Saturday, February 6, 2010

Hit Reset

Shabbat #6

Guests: Rebecca and Jason. Both are graduate students at Washington University in the Social Work School and Business School respectively. Jason worked on Steve's campaign. My son still affectionately refers to him as "running for office Jason."

Menu: Chicken Stuffed with Garlic Herbed Goat Cheese topped with Fire-Roasted Tomato Sauce, Roasted Asparagus and Tomatoes, Toby's Whole Wheat Challah, Angel Food Cake Topped with Strawberries and Kahlua

What I Learned:

Last June I purchased new linens for my bed. This was one of a string of purchases I made in an (unsuccessful) attempt to buy back happiness and peace of mind after all hell broke loose. My Frette sheets are topped with a black silk coverlet, two large euro squares covered in coordinating red silk and a array of cream pillows in varying sizes each adorned with hand sewn flowers. Once made up this is the kind of bed that can only be admired from afar. It is neither kid proof nor drool proof. Just pretty to look at.

Making the bed was never a priority until last summer. Some days it got done, other days it didn't. And if it didn't get done in the morning, what was the point of wasting the effort if I was just going to get back into it that night?

Things are different now. I make the bed.

I have always subscribed to the theory that a cluttered desk is the sign of a cluttered mind. So when my mind is cluttered I become extraordinarily orderly. My husband calls this "tazing" -- as in the Looney Tunes Tasmanian Devil -- as I spin around the house like my hair's on fire. If I am tazing (i.e. using ALL of the attachments on Oreck vacuum to eradicate dust from the moulding) this is usually a sign that he needs to ask me what's wrong. Unless of course he knows that he's what's wrong. In that case he just gets out of the way.

Making the bed helps declutter my mind.

A made bed is also harder to get back into. It's a preventive measure. On days that I wake up, recall what has unfolded and and want nothing more than to pull the covers over my head, I will myself out of bed and make it. Quickly. And then I trust that if I can just get a little momentum going I can push through the day.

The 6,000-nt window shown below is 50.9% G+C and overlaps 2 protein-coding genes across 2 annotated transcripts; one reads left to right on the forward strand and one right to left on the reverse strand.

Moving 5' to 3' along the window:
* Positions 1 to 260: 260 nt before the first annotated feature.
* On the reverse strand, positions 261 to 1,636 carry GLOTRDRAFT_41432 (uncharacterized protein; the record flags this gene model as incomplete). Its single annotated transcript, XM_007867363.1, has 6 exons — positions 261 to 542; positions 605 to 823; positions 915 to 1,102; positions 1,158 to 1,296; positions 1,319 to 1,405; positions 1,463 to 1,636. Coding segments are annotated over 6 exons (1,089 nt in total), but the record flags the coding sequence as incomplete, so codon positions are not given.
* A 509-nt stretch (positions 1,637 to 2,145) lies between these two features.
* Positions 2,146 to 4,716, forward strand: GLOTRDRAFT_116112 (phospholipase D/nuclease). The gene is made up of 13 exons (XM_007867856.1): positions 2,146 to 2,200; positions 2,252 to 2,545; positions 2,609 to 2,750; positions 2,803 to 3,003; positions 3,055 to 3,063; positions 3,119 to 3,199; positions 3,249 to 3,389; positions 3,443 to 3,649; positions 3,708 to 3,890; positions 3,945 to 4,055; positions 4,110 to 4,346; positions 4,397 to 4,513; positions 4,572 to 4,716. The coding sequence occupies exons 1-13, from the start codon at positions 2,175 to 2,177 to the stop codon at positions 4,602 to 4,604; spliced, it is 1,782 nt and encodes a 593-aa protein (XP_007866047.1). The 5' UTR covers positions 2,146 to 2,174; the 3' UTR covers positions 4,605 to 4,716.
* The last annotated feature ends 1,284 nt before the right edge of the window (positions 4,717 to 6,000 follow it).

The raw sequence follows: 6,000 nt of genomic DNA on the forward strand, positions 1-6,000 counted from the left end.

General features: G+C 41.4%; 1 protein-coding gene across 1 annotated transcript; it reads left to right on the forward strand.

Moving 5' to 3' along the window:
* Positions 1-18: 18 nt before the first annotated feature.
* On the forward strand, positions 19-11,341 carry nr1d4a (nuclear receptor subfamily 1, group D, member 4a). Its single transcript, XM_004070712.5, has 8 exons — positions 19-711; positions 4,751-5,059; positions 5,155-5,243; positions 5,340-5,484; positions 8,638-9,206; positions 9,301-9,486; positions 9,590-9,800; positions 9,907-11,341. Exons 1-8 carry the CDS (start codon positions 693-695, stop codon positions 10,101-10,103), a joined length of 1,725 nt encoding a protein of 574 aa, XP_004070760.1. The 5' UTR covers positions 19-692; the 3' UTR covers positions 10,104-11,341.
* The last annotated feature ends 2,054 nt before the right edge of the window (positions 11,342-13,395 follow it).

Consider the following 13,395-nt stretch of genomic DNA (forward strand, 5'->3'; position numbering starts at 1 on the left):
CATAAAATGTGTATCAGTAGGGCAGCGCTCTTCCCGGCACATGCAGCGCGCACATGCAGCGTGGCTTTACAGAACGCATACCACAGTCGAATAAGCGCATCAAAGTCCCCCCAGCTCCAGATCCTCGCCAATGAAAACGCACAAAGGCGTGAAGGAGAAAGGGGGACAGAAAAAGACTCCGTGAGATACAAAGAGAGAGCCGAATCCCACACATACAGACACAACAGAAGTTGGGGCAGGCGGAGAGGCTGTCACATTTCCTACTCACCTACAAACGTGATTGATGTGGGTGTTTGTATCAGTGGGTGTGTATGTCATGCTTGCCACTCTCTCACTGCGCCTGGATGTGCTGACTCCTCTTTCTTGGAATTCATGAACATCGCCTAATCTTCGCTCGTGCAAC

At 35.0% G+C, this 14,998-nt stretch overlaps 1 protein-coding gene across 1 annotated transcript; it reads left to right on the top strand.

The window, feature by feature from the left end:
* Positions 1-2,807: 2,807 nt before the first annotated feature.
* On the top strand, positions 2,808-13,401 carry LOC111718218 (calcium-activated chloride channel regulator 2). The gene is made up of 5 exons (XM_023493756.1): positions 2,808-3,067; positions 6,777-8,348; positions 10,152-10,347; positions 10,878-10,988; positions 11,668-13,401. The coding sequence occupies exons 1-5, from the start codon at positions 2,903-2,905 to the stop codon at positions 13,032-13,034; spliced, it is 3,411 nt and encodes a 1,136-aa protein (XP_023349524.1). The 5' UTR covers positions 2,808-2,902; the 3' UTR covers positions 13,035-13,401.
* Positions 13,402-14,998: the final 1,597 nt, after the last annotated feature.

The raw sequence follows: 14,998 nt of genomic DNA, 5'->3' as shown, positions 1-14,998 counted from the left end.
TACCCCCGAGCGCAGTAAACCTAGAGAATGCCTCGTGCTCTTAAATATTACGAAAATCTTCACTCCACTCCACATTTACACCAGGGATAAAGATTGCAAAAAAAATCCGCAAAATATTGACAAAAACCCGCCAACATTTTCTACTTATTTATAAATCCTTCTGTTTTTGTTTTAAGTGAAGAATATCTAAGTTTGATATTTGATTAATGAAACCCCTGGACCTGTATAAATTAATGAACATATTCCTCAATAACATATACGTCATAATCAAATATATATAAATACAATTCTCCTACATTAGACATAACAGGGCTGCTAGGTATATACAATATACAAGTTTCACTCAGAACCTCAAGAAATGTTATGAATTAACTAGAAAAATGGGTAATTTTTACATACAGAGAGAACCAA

For the most part this has been a successful approach. But sometimes I hit the proverbial wall. This week I hit that wall. Dead on. Monday was compounded by Tuesday which rolled into Wednesday. By Thursday I was climbing back into my carefully made bed.

All week our Friday dinner loomed over me. The thought of cooking and socializing was almost more than I could bear. I made a few unsuccessful attempts to scare up some dinner guests, but my heart wasn't in it. Not wanting to "let the dream die," I delegated the guest list to Steve. He invited Jason.

I like to compartmentalize my life into tidy fragments. Before college. During law school. Pre-marriage. After kids. And ... post politics. Until Friday, I never really thought that Jason would be a part of "post politics."

Turns out he may just have been the most important dinner guest to date.

I fully expected to spend the majority of the dinner discussing politics. Which for me pretty much means listening and waiting for the opportunity to interject a new topic. Especially now. That's not what happened. Sure, politics came up a time or two, but most of the conversation circulated around Jason and Rebecca and all that is possible when you are young, educated, childless and just waiting for your life to unfold.

Then Jason said it.

"My resolution for 2010 is to go to services once a month."

He was talking about going to temple.


My response was pretty uninspired. But not because I was uninspired. I guess I was just taken aback by the fact that a single, 20-something was talking about religion. Or maybe it was just too much to unpack right there at the dinner table. Whatever the reason, I didn't pursue it. But his statement stuck with me.

During my 20's I was not thinking about religion. In my 30's the possibility of becoming Jewish was all but dropped in my lap. Nearly 40, I am still not sure I would call myself a religious person -- whatever that is.

But I do know this.

On Fridays I am filled with energy -- even when I have been dragging all week -- as I prepare for the night. At the dinner table -- even when Ben and Sarah are crawling on top of it -- I feel peace with our family and friends. Post-politics I have gone to temple a few times by myself hoping to find ...well, hope. Have you ever been crying inside, but holding it together on the outside hoping no one notices, but secretly praying someone does? And then that someone wraps their arms around you and a giant weight is lifted without anyone saying a word? In those dark moments, that's what it feels like to sit in services.

Jason was important not just because he came, but because he made me think about why I made this resolution in the first place. In my first entry I described shabbat dinner as as "a "lifeboat" that helps ferry us out of troubled waters -- even if just for a night." Sort of like hitting the "Pause" button only to "return to the program previously in progress." But maybe it's like hitting "Reset" instead and "restoring the original factory settings."

I hope Jason keeps his resolution.

I know I'm keeping mine.

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